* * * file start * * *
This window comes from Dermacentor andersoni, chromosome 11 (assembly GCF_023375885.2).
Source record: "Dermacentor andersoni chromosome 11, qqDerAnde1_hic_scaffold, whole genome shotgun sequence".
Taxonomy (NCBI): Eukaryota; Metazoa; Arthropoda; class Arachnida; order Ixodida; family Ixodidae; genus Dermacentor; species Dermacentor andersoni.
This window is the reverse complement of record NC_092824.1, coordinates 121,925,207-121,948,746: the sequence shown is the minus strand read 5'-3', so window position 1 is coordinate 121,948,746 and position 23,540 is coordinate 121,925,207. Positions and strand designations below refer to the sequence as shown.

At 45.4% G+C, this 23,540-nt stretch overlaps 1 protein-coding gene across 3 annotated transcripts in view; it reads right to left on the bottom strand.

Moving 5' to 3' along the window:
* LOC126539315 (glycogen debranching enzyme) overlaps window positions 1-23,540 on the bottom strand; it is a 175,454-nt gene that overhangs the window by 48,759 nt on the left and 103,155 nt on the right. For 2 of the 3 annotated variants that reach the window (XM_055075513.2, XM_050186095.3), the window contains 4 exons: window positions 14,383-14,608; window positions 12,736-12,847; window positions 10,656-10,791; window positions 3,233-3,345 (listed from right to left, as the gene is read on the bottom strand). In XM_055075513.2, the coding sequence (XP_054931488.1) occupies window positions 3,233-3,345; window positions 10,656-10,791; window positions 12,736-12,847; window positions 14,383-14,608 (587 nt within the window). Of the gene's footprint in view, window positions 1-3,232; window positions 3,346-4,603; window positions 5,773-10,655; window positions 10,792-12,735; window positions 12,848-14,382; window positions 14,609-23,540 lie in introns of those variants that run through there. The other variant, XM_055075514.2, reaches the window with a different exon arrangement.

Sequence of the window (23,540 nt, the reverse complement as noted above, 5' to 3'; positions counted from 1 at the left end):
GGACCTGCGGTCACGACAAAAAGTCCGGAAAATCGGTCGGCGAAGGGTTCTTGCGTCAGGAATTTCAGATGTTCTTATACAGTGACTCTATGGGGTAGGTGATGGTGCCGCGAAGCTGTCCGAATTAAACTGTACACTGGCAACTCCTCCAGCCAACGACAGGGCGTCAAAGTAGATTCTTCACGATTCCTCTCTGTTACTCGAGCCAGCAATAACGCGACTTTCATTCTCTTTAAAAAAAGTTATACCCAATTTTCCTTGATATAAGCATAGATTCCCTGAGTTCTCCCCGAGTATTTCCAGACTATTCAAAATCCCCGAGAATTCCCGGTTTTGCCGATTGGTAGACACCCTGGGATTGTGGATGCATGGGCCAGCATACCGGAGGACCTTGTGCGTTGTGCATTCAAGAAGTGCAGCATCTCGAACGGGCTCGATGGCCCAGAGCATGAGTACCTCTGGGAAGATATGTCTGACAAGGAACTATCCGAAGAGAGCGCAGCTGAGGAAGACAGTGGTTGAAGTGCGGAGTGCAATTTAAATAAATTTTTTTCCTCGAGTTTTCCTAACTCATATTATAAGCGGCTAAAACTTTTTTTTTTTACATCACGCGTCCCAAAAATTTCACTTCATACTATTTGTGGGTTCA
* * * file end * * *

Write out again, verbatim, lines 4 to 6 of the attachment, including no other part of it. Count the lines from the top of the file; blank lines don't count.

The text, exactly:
This window is the reverse complement of record NC_092824.1, coordinates 121,925,207-121,948,746: the sequence shown is the minus strand read 5'-3', so window position 1 is coordinate 121,948,746 and position 23,540 is coordinate 121,925,207. Positions and strand designations below refer to the sequence as shown.

At 45.4% G+C, this 23,540-nt stretch overlaps 1 protein-coding gene across 3 annotated transcripts in view; it reads right to left on the bottom strand.

Moving 5' to 3' along the window: